Product Backlog is not represented in a sequence of steps and then each step broken down further vertically, because it’s a flat structure. Hence, it won’t be easy to determine which one went missing from the customer’s perspective to build a system or solution.

Difference - 6: Tracing and Monitoring of a story can happen with the Story Map, whereas with the Product Backlog you can’t do so easily. 
The backbone in a story map has the epics which are basically a sequence of steps. The backbone also can have a couple of levels of its own if the sequence of steps is too large in number. You can roll-up from the lower-level to the higher-level. 

Below the backbone, we have the walking skeleton, which describes each step in more detail, i.e., in the (user) story format.

Hence, if you or your team member wants to trace or monitor a particular story (which is under an epic or feature), you can do so easily.

Difference - 7: If there are a large number of stories, then the Story Map can take a huge space, which is not usually the case with the Product Backlog.

Now, this one goes against the Story Map! If there are a very large number of stories, then the story map can be a very big space in your working area. Sometimes it can even run into multiple walls if you are using a physical space or can run into pages and pages if you are using an electronic tool.
I won’t say this constraint applies to the Product Backlog, though a backlog can also be very big in size. However, because it’s one-dimensional and flat, it won’t be as acute as the case for a very large story map.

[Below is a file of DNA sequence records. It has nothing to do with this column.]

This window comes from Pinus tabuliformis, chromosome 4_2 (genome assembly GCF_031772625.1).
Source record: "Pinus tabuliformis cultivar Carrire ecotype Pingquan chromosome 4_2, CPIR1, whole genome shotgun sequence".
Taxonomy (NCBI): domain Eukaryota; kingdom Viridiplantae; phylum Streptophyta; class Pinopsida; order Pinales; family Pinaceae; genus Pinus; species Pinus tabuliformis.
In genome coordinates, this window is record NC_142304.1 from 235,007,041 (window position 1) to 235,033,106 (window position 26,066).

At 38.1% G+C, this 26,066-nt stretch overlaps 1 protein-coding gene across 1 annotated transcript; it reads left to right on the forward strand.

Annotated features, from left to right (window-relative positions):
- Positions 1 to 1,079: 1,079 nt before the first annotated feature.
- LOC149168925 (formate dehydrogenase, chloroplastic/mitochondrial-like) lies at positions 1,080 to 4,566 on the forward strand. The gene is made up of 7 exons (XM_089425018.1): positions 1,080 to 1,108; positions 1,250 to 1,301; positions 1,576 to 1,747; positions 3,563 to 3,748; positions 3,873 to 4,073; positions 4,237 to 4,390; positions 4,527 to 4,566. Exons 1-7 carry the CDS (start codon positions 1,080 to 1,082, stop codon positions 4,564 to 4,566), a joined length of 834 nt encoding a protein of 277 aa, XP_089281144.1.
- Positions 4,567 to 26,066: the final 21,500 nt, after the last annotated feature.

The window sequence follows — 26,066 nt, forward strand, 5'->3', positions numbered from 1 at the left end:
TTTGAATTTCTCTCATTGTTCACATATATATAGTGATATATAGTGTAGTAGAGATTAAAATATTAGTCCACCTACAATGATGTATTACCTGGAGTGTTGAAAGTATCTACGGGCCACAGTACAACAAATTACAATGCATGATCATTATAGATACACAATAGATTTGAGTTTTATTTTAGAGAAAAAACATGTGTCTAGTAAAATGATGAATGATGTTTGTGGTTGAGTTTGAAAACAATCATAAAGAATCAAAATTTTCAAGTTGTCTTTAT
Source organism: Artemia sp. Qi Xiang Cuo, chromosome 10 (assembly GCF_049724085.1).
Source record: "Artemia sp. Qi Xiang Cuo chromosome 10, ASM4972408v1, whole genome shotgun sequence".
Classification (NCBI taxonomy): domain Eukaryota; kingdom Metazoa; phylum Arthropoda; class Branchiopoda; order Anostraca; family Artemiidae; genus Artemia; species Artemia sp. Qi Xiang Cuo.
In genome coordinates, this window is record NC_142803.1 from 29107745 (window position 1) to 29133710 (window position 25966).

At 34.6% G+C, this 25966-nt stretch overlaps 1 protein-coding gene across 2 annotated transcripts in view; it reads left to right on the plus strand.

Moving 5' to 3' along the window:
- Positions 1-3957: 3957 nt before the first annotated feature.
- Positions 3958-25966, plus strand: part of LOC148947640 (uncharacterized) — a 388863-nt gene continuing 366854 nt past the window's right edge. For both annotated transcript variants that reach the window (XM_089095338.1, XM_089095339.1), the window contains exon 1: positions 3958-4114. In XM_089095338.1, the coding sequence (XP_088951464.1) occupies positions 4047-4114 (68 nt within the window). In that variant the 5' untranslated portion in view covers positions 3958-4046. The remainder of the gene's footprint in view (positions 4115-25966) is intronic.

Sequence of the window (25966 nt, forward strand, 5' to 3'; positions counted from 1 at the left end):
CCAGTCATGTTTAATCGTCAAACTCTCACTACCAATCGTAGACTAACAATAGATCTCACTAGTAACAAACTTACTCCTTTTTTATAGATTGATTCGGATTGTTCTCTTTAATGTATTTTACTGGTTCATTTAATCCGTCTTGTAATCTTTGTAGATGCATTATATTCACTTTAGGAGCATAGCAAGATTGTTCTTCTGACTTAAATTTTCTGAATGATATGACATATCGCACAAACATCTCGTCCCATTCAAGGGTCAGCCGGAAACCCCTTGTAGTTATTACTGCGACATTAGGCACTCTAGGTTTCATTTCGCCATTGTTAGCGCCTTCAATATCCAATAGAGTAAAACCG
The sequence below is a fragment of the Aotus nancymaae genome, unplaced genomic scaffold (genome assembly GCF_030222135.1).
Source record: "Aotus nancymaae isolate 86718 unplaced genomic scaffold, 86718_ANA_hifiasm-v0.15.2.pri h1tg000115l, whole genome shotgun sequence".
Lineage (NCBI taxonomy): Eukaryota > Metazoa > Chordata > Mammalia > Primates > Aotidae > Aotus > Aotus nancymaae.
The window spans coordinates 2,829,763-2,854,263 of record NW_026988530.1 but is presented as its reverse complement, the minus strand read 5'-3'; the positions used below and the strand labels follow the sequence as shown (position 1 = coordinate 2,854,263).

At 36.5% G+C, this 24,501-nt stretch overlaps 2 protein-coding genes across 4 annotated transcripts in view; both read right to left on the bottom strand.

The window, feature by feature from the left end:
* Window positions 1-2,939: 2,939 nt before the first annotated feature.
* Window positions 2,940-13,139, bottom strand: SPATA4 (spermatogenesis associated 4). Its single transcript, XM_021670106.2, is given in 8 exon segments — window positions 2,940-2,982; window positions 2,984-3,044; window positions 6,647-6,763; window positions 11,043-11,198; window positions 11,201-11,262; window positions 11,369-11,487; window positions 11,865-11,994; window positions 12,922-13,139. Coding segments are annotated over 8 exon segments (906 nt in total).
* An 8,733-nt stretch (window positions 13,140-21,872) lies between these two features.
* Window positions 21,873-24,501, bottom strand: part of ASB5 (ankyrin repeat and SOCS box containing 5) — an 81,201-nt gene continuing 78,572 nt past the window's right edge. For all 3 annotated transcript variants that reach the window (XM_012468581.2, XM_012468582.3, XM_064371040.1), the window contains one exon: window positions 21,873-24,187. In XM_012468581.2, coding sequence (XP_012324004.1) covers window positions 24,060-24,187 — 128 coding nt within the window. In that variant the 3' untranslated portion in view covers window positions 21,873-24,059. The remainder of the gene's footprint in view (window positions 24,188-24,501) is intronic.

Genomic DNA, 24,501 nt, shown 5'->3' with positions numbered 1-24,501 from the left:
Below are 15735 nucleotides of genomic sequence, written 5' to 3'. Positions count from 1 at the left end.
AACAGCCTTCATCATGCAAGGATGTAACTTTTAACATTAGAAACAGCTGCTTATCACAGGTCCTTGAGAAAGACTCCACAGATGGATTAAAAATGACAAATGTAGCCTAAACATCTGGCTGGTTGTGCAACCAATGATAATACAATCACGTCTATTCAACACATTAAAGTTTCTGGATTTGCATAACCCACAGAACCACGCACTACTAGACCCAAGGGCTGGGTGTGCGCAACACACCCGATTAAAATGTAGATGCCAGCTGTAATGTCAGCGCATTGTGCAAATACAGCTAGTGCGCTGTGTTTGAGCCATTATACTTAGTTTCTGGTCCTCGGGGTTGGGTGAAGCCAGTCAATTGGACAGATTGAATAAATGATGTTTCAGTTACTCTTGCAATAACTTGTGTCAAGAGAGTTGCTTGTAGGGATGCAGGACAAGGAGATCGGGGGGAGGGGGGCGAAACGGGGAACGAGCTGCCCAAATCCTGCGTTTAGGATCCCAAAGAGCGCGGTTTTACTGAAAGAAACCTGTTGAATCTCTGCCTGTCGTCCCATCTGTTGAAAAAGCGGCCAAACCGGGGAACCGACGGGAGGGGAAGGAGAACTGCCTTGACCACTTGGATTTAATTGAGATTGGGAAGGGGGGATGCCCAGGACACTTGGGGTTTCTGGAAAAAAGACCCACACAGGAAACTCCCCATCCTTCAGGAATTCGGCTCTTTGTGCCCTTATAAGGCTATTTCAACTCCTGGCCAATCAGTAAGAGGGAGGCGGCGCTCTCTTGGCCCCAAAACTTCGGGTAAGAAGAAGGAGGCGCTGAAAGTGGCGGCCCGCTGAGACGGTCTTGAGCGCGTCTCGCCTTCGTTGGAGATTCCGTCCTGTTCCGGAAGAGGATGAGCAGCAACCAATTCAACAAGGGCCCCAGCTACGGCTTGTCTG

There are many other things one can derive when you compare the story map with the product backlog. For example, with a story map, you can decide which one needs more or less analysis as you proceed with your development and this can be done in a visual way. I’ve also noticed a drawback with story maps, i.e., a large story map can take much space. 

Another thing I’ve noticed is that many (not few!) product managers or owners don’t understand the concept of story map properly and mess it up.

So, first understand the concept of story map well. Also, do note that it can have variations. For product managers, the ONLY way to understand is to do it yourself and take feedback from your team members. Then decide which one to go for – Story Map or Product Backlog or a combination of both (which I’ve noted also in the linked first article). 

[2] Article: The Big Picture with Story Map in Agile Development, first published by MPUG, written by Satya Narayan Dash
[3] User Story Mapping – Discover the Whole Story, Build the Right Product, by Jeff Patton with Peter Economy